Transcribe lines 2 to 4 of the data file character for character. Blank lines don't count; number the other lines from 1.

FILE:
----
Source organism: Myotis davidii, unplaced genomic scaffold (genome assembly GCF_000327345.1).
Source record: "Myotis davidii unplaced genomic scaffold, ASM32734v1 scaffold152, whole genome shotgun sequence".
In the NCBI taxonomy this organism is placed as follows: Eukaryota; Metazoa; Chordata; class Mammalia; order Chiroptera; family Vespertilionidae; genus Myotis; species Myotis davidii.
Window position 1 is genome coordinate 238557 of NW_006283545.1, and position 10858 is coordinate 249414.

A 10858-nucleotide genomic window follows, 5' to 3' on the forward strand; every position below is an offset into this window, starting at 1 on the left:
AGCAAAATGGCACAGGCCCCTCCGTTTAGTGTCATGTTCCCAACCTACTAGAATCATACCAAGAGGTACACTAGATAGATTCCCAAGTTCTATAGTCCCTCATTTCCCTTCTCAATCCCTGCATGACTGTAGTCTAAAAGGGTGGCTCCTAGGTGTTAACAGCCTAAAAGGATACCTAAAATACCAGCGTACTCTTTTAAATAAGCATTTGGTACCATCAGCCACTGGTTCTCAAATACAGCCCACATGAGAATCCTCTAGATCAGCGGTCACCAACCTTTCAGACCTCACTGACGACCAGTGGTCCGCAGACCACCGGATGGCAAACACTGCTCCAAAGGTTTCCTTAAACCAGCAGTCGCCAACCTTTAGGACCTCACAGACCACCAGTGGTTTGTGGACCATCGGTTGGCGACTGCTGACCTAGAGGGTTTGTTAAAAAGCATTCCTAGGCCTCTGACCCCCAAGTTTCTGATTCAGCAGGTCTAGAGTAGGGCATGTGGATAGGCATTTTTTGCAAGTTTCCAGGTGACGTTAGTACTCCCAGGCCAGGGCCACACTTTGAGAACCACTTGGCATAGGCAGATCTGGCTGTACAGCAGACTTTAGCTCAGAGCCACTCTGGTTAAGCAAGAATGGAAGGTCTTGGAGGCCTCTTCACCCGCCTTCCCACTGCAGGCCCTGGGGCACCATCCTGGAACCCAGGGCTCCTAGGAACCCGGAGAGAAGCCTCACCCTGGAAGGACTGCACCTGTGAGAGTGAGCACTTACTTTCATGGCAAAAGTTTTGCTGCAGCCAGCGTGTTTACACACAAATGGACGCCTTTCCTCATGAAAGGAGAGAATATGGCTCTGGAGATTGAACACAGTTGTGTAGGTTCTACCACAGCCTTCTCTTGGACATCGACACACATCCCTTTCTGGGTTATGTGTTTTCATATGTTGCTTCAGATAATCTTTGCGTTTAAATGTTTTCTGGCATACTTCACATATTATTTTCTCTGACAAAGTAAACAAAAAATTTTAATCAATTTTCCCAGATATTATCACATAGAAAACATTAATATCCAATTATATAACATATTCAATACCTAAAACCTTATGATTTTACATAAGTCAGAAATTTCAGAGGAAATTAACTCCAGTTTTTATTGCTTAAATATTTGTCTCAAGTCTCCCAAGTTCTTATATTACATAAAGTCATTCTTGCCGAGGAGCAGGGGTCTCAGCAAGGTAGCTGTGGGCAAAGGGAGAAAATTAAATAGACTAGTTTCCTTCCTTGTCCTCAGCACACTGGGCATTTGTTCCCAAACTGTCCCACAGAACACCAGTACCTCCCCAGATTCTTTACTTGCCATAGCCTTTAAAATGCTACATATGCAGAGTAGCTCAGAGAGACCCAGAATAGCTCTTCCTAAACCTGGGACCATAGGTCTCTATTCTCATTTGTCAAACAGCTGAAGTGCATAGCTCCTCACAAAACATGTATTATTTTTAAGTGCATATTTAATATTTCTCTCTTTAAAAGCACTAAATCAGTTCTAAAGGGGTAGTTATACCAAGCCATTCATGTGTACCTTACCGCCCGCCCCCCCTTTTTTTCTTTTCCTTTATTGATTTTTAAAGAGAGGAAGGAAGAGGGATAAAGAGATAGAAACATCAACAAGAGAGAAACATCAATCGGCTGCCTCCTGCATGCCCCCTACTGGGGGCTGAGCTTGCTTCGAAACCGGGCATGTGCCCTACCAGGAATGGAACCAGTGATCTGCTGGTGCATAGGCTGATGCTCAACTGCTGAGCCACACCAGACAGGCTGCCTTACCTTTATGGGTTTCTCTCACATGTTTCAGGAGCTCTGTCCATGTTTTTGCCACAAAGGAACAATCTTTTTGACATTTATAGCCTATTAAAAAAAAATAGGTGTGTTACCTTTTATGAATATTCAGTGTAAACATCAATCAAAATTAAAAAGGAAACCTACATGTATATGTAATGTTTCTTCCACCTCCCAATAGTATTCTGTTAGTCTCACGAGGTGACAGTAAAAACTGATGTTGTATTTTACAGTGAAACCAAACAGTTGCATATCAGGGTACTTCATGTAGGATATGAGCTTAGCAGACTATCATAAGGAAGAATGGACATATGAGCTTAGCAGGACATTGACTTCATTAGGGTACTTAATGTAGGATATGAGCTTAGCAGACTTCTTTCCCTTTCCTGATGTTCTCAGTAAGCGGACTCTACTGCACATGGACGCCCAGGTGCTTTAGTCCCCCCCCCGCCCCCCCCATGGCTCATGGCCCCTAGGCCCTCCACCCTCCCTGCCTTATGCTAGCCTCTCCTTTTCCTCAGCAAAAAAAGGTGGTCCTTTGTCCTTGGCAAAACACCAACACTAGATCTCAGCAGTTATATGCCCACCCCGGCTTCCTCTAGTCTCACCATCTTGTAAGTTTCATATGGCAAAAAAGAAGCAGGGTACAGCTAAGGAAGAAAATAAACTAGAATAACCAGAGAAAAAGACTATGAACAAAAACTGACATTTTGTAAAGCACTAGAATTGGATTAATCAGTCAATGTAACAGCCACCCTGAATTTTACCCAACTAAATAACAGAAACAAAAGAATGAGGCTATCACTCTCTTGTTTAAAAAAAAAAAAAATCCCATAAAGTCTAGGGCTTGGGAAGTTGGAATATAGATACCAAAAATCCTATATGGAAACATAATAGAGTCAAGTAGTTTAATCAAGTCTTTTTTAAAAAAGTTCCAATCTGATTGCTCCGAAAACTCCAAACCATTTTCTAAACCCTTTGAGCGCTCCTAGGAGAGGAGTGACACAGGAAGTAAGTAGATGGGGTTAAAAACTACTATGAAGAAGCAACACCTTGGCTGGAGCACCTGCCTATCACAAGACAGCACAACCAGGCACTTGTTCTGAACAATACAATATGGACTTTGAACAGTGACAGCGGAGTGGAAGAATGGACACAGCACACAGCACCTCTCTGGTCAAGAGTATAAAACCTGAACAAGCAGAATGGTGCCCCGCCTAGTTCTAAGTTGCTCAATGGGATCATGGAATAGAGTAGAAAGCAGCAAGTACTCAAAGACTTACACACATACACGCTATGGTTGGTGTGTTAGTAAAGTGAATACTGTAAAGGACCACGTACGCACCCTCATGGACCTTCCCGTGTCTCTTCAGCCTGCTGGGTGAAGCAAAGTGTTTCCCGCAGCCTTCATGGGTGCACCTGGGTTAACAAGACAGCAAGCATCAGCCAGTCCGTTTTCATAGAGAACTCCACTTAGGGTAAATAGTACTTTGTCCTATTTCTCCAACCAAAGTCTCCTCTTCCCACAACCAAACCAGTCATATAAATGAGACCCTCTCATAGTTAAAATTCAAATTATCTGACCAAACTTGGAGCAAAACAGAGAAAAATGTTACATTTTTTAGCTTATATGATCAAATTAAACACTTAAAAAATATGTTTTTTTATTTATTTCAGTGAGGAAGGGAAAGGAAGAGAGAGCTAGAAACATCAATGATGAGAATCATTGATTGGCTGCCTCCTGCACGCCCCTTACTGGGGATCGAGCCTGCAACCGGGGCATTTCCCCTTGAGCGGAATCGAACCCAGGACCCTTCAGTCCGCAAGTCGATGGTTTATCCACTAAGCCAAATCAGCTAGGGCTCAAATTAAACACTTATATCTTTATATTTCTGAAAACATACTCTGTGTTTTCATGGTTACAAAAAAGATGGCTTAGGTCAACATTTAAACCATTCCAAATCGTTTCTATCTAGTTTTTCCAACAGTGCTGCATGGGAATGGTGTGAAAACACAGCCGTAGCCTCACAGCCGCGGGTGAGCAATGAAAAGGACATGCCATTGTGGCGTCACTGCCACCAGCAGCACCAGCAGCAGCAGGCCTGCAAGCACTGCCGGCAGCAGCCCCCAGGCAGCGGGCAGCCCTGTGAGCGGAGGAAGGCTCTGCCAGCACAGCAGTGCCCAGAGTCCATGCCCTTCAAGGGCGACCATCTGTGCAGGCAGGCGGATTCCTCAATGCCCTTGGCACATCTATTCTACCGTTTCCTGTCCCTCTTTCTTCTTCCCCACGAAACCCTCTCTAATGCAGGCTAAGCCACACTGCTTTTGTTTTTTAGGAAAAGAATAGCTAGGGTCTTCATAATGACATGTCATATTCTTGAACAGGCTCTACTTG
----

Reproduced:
Source record: "Myotis davidii unplaced genomic scaffold, ASM32734v1 scaffold152, whole genome shotgun sequence".
In the NCBI taxonomy this organism is placed as follows: Eukaryota; Metazoa; Chordata; class Mammalia; order Chiroptera; family Vespertilionidae; genus Myotis; species Myotis davidii.
Window position 1 is genome coordinate 238557 of NW_006283545.1, and position 10858 is coordinate 249414.